East African Tourism Stuck in Turbulent Skies

Tourism investors in the region are challenged by the ongoing airspace tension between Kenya and Tanzania, now damaging the East African tourism and travel sector in the region.

Tension over the regional skies between Tanzania and Kenya were observed last month when Tanzanian aviation authorities banned Kenya Airways to land in Tanzania after Kenya deleted Tanzania from its list of airlines allowed to land freely in Kenyan airports.

Travelers from Tanzania entering Kenya are facing a mandatory 2-week quarantine to curb the spread of COVID-19 although the disease is zero rated in Tanzania after early COVID-19 suspects were treated then released from hospitals 3 months ago.

Retaliating to such a step, Tanzania then banned Kenya Airways from landing in Tanzania.

With no solution in place, Kenya Tourism Federation Chairman Mohamed Hersi said the friction that seems to be escalating is unfortunate, particularly at a time when the world is facing the coronavirus pandemic.

“It is quite unnecessary. This friction and misunderstanding needs to be solved once and for all to enable the friendly states to get back to normal,” he said in a message through Kenyan media.

Mr. Hersi, who is also the Director of Operations at Pollmans Tours and Safaris, said there was little that the 2 countries are fighting over, considering that the region attracts far less tourists than other global destinations.

“Africa combined, accounts for a paltry 5 percent, and half of all the international arrivals into the continent go to North Africa, largely due to proximity to key source markets in Europe. The remainder goes to the rest of Africa,” he said.

There is a need to embrace intra-Africa travel, he said, which has a lot of potential, hence the need for African states to work closely with each other, Hersi said.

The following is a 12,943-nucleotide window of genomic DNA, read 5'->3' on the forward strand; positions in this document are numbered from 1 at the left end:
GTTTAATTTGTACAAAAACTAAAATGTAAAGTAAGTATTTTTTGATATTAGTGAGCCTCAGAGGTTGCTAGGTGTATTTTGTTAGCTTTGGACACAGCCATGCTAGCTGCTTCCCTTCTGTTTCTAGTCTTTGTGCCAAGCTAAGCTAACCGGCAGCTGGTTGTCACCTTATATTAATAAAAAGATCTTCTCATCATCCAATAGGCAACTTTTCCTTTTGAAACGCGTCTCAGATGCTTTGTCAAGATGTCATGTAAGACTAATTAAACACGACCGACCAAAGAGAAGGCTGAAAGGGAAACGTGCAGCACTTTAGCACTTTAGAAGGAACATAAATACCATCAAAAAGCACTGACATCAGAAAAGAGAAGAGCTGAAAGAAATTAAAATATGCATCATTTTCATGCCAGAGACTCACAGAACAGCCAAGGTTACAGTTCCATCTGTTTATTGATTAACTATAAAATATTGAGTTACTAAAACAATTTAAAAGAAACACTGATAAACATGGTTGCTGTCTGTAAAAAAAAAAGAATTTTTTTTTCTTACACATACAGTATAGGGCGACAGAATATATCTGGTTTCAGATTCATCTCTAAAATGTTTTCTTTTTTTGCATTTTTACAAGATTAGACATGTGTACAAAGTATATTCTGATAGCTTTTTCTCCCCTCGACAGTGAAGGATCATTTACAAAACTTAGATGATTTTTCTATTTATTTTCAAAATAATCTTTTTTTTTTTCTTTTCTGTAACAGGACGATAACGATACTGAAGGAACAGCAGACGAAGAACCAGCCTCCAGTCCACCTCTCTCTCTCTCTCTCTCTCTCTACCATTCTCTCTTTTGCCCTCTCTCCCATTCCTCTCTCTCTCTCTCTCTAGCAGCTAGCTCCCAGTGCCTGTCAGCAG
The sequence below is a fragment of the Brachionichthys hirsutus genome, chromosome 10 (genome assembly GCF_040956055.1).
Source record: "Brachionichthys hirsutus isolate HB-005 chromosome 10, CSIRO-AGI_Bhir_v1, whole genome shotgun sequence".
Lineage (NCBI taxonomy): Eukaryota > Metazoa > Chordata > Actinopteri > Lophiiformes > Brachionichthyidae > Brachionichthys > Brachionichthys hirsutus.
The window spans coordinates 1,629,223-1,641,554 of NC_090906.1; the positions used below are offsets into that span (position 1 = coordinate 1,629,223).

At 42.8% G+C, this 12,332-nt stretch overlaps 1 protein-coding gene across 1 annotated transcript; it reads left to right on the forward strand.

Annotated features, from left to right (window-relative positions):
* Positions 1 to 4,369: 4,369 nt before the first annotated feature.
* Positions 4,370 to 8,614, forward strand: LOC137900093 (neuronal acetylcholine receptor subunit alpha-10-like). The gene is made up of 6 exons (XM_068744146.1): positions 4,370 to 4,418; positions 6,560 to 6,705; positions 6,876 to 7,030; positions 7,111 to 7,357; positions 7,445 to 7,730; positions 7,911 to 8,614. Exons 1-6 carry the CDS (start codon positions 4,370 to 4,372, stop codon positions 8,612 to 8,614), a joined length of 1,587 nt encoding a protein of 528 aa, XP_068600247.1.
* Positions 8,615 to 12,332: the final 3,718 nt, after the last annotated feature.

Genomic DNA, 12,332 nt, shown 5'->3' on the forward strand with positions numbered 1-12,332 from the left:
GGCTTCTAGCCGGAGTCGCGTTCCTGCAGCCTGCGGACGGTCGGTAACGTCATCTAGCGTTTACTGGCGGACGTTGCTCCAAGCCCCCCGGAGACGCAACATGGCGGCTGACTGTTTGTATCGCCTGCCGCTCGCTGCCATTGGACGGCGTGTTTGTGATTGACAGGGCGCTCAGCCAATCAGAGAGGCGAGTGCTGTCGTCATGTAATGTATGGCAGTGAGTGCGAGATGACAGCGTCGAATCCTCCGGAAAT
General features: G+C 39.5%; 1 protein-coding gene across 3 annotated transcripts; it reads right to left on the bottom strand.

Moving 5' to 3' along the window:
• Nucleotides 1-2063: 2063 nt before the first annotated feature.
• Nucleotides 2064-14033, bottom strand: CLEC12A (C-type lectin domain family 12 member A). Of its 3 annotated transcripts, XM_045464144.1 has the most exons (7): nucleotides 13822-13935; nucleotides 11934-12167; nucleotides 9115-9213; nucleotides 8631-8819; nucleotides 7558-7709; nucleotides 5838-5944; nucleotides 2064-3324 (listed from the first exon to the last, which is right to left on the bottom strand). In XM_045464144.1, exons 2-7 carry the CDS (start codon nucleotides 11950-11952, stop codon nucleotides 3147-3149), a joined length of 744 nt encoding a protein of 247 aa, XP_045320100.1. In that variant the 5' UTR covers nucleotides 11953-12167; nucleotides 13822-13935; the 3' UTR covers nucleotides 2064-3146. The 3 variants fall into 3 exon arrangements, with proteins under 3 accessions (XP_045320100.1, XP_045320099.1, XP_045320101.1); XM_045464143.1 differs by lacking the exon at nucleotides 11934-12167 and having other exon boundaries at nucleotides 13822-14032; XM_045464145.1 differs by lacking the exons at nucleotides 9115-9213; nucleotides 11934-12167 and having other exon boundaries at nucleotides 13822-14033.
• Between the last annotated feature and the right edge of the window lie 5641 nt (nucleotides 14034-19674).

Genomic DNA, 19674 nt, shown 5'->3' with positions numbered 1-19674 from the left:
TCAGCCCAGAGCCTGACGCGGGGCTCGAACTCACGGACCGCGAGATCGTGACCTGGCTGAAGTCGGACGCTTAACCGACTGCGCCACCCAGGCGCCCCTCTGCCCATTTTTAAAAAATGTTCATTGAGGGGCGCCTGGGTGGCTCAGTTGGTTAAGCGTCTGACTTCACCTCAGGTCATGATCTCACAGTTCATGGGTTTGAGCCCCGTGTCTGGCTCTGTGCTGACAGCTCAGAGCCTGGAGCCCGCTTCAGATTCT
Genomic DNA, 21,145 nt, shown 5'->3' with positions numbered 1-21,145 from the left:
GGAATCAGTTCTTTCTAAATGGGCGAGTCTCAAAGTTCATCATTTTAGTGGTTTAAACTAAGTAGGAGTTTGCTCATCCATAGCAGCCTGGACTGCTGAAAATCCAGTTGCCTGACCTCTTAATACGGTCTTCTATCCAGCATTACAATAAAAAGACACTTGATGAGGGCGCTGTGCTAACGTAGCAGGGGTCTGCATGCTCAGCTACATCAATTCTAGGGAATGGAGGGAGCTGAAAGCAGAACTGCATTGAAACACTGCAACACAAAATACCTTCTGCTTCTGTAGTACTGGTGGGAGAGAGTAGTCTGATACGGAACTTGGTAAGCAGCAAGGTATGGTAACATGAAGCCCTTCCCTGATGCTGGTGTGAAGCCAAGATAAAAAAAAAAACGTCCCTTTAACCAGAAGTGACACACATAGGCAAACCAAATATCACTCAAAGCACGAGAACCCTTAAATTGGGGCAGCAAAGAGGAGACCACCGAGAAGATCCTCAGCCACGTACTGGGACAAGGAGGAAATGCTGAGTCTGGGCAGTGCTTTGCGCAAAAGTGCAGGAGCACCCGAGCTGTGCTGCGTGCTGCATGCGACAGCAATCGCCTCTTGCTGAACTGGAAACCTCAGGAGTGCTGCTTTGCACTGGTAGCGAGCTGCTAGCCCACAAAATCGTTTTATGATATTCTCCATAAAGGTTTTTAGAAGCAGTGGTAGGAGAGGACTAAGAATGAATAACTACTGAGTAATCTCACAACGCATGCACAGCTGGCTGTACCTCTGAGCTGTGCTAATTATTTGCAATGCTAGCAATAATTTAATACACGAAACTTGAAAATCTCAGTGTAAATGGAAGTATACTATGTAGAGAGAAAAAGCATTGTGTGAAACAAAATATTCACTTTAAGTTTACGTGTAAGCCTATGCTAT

Tourism Professional Association Chairman Paul Kurgat said there is need to engage in urgent talks to break the stalemate over airspace access to help East African tourism.

Mr. Kurgat said that while the world airspace is slowly opening up with flight resumptions, it was disheartening to see Kenya and Tanzania deny each other essential service.

“Businesses are hurting big time. We urge President Uhuru Kenyatta of Kenya and his Tanzanian counterpart John Magufuli to end the stalemate and ensure normalcy returns,” he said.

Weeks after banning Kenya Airways to enter Tanzanian skies, the Tanzania Civil Aviation Authority (TCAA) has extended its ban on other Kenyan-registered charter and passenger airlines last week.

The other regional airlines banned to fly to Tanzania include Fly540 (5H), Safarilink  Aviation (F2), and Airkenya (P2) as the row over COVID-19-related entry policies escalates, Tanzanian daily The Citizen reported.

TCAA Director General Hamza Johari confirmed that the ban would not be lifted until Kenya adds Tanzania to its list of countries whose citizens are exempted from quarantine on arrival in Kenya. The Tanzanians have perceived the inclusion of their country on the mandatory quarantine list as unfair given that more than 100 countries have already been removed from it.


Authorities in Tanzania banned Kenya Airways from operating to Tanzania on August 1 and remains so despite diplomatic and business overtures.

While Kenya Airways flew mostly from Nairobi Jomo Kenyatta International Airport to Dar es Salaam, in addition to  frequent services to Kilimanjaro and Zanzibar, the other Kenyan-registered airlines focus on tourist markets – mostly Kilimanjaro, Arusha, and Zanzibar.

Fly540 has been operating daily flights from Mombasa to Zanzibar using a Dash 8-100, with Airkenya flying daily from Nairobi Wilson to Kilimanjaro using DHC-6-300s, and Safarilink  flying daily from Nairobi Wilson to both Zanzibar and Kilimanjaro.

No other Kenyan airlines operate scheduled flights to Tanzania at this moment. Services between the 2 countries run by Tanzanian carriers, as well as by Uganda Airlines (UR, Entebbe, and Kampala), remain suspended.